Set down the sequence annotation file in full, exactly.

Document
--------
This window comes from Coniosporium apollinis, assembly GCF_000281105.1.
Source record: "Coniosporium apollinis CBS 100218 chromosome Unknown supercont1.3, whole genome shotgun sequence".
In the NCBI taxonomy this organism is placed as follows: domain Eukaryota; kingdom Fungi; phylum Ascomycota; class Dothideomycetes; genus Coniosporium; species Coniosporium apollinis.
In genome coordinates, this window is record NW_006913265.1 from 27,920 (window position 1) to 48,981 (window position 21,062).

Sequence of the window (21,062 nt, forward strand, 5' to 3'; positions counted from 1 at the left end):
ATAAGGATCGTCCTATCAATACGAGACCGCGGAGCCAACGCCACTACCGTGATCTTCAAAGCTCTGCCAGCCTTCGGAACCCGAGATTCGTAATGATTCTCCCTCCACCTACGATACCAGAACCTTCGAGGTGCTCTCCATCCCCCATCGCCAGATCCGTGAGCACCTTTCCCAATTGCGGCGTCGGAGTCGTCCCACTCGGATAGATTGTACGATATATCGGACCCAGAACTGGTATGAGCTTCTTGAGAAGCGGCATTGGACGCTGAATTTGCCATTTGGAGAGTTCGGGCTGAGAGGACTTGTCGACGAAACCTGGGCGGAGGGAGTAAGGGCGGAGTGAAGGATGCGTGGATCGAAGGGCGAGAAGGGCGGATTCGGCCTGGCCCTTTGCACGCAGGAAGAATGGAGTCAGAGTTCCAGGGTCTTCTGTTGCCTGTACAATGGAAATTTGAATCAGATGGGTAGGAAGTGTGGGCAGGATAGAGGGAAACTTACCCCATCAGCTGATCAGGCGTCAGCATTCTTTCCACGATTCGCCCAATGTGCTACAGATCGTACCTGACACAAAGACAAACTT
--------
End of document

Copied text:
This window comes from Coniosporium apollinis, assembly GCF_000281105.1.
Source record: "Coniosporium apollinis CBS 100218 chromosome Unknown supercont1.3, whole genome shotgun sequence".
In the NCBI taxonomy this organism is placed as follows: domain Eukaryota; kingdom Fungi; phylum Ascomycota; class Dothideomycetes; genus Coniosporium; species Coniosporium apollinis.
In genome coordinates, this window is record NW_006913265.1 from 27,920 (window position 1) to 48,981 (window position 21,062).

Sequence of the window (21,062 nt, forward strand, 5' to 3'; positions counted from 1 at the left end):
ATAAGGATCGTCCTATCAATACGAGACCGCGGAGCCAACGCCACTACCGTGATCTTCAAAGCTCTGCCAGCCTTCGGAACCCGAGATTCGTAATGATTCTCCCTCCACCTACGATACCAGAACCTTCGAGGTGCTCTCCATCCCCCATCGCCAGATCCGTGAGCACCTTTCCCAATTGCGGCGTCGGAGTCGTCCCACTCGGATAGATTGTACGATATATCGGACCCAGAACTGGTATGAGCTTCTTGAGAAGCGGCATTGGACGCTGAATTTGCCATTTGGAGAGTTCGGGCTGAGAGGACTTGTCGACGAAACCTGGGCGGAGGGAGTAAGGGCGGAGTGAAGGATGCGTGGATCGAAGGGCGAGAAGGGCGGATTCGGCCTGGCCCTTTGCACGCAGGAAGAATGGAGTCAGAGTTCCAGGGTCTTCTGTTGCCTGTACAATGGAAATTTGAATCAGATGGGTAGGAAGTGTGGGCAGGATAGAGGGAAACTTACCCCATCAGCTGATCAGGCGTCAGCATTCTTTCCACGATTCGCCCAATGTGCTACAGATCGTACCTGACACAAAGACAAACTT